Pallone and Cicilline Lead Letter Urging Attorney General Sessions to Uphold LGBT Worker Protections

Aug 8, 2017 Issues: Equality

Congressman Frank Pallone, Jr. (NJ-06) and Congressman David N. Cicilline (RI-01) led a bicameral letter to Attorney General Jeff Sessions regarding the Department of Justice’s decision to file an amicus brief in the Zarda v. Altitude Express case. Donald Zarda, a skydiver, filed a lawsuit in September 2010 against his former employer, Altitude Express, Inc, alleging that the company violated the Civil Rights Act by discriminating against him because of his sexual orientation. On Wednesday, July 26, the Justice Department filed an amicus brief arguing that Title VII of the Civil Rights Act of 1964 does not protect LGBT individuals, counter to court precedent and the interpretation of the Equal Employment Opportunity Commission, the federal entity responsible for ensuring equality in the workplace. The brief is also inconsistent with a significant body of caselaw established by the First, Sixth, Ninth, and eleventh circuit courts of appeal.

Pallone, Cicilline, and over 60 Congressional colleagues urged the Department of Justice to reverse its position in the Zarda case and uphold the rights of LGBT Americans, including the following Members of the House of Representatives:

Rep. Debbie Wasserman Schultz, Rep. Eleanor Holmes Norton, Rep. Alan Lowenthal, Rep. Donald Norcross, Rep. William R. Keating, Reo. Diana DeGette, Rep. Derek Kilmer, Rep. Barbara Lee, Rep. Peter Welch, Rep. Sandy Levin, Rep. Ro Khanna, Rep. Scott Peters, Rep. Josh Gottheimer, Rep. Kathleen Rice, Rep. Linda T. Sanchez, Rep. Luis V. Gutierrez, Rep. Pete Aguilar, Rep. Bill Foster, Rep. Daniel T. Kildee, Rep. Juan Vargas, Rep. Joe Crowley, Rep. Yvette D. Clarke, Rep. Hank Johnson, Rep. Bill Pascrell, Jr., Rep. Jacky Rosen, Rep. Earl Blumenauer, Rep. Bonnie Watson Coleman, Rep. Steve Cohen, Rep. Betty McCollum, Rep. Alcee L. Hastings, Rep. Jan Schakowsky, Rep. John Lewis, Rep. Sheila Jackson Lee, Rep. Dwight Evans, Rep. Tom O’Halleran, Rep. Julia Brownley, Rep. Salud Carbajal, Rep. Kathy Castor, Rep. Carol Shea-Porter, Rep. Donald McEachin, Rep. Donald M. Payne, Rep. Stephen F. Lynch, Rep. Dina Titus, Rep. Sean Patrick Maloney, Rep. Rick Larsen, Rep. Mark DeSaulnier, Rep. Colleen Hanabusa, Rep. Alma Adams, Rep. André Carson, Rep. Jackie Speier.

Also, including the following Members of the Senate:

Sen. Cory Booker, Sen. Jeff Merkley, Sen. Tammy Baldwin, Sen. Ed Markey, Sen. Richard Blumenthal, Sen. Ron Wyden, Sen. Dianne Feinstein, Sen. Brian Schatz, Sen. Richard Durbin, Sen. Tim Kaine.

The text of the letter can be found below:

                                                                                August 7, 2017

Dear Attorney General Sessions:

We write to you to express deep disappointment regarding the brief the Department of Justice filed in the case ofZarda v. Altitude Express, which is pending before the Second Circuit Court of Appeals, arguing that Title VII of the Civil Rights Act of 1964 does not protect lesbian, gay, or bisexual people from discrimination. We believe this action is not only contrary to existing law, but violates our nation’s ideals of liberty and justice for all.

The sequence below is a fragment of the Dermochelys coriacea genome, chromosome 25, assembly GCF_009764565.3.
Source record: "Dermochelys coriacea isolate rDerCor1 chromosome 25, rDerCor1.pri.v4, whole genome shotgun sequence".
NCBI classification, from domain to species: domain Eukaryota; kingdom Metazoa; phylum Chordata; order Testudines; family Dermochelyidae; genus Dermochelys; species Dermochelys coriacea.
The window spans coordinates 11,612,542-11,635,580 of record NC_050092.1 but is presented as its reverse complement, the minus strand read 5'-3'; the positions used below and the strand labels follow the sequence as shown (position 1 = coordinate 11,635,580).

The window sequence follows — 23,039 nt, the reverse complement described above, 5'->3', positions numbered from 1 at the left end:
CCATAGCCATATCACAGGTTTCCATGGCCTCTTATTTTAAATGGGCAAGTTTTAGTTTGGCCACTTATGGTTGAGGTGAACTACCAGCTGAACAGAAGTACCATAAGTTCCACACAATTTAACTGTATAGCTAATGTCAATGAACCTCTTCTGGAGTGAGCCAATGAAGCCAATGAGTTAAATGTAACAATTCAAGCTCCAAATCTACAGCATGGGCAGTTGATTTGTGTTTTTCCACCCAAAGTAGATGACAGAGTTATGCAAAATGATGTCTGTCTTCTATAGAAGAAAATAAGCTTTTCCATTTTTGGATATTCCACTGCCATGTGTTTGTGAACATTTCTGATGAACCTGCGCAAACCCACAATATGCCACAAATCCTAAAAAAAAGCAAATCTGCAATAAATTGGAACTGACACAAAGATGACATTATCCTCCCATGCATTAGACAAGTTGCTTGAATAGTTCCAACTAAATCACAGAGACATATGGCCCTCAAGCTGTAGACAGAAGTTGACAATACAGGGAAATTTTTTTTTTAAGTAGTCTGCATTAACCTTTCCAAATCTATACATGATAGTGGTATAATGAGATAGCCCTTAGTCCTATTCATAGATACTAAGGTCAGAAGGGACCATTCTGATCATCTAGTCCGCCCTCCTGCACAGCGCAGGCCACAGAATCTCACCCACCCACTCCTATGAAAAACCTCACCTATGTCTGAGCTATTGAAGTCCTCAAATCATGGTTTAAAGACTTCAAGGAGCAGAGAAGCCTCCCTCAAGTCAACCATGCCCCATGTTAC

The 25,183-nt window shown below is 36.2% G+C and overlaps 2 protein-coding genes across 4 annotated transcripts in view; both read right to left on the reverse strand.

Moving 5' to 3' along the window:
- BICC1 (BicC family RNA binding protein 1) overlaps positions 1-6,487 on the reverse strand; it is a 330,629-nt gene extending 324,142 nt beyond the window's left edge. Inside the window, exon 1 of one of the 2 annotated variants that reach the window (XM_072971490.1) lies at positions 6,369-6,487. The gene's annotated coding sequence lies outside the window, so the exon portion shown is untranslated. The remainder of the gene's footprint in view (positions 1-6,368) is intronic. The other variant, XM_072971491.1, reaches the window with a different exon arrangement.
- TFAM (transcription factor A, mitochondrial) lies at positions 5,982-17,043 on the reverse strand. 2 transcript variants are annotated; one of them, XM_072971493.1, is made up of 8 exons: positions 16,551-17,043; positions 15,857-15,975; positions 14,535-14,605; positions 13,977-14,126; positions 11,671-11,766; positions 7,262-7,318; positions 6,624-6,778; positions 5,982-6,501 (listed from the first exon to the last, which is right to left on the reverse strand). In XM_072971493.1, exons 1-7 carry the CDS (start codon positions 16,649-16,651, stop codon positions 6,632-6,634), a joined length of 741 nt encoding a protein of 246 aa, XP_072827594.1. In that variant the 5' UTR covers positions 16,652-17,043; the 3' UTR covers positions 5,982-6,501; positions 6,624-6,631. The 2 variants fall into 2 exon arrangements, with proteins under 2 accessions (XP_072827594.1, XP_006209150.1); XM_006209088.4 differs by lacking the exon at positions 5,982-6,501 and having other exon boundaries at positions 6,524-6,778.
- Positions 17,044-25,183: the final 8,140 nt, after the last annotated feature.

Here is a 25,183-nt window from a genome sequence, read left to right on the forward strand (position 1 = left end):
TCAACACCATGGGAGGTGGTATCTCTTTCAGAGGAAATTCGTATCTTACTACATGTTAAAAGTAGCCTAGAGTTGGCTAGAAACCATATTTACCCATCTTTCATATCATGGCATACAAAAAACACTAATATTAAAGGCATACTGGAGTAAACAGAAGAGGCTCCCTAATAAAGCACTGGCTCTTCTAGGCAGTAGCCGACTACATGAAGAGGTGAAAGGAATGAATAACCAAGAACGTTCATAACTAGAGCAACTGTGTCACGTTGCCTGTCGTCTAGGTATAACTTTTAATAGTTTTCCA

The Civil Rights Act of 1964 was enacted to better protect Americans who have historically been vulnerable and marginalized. It enshrined the idea that Martin Luther King, Jr. stated so well that “Injustice anywhere is a threat to justice everywhere.” Since then, our country has made incredible progress in working towards protecting the rights of all people, regardless of their race, color, religion, national origin, disability, gender, gender identity, or sexual orientation. But we still have a ways to go.

Title VII of the Civil Rights Act of 1964 precludes employers from discriminating against employees on the basis of race, color, religion, sex, or national origin. The U.S. Equal Employment Opportunity Commission—the federal agency charged with enforcing Title VII’s provisions and other employment non-discrimination laws—interprets that section to prohibit discrimination based on sexual orientation, based on a growing body of caselaw. In fact, several federal district courts and, most recently, the U.S. Court of Appeals for the Seventh Circuit have properly concluded that Title VII’s prohibition on sex discrimination is understood to include discrimination based on sexual orientation. This reflects a growing consensus that discrimination against people based on their sexual orientation cannot be understood without reference to sex. To argue the opposite defies any reasonable interpretation of what sex discrimination means.

The Department of Justice’s decision to weigh in on the Zarda case is not only incredibly disappointing, but contrary to existing law. Additionally, it comes on the heels of President Trump’s announcement earlier in the day that transgender people will no longer be able to serve their country in the military—a decision that weakens the U.S. Armed Forces. Any discrimination is completely unacceptable. It tears at the fabric of our great nation and does not move us forward; it takes us backward. We urge the Department of Justice to reverse its position and to refrain from arguing against protections for LGBT people in any future Title VII cases dealing with the issue of whether sex discrimination includes discrimination based on sexual orientation or gender identity.                                                     

Sincerely,

###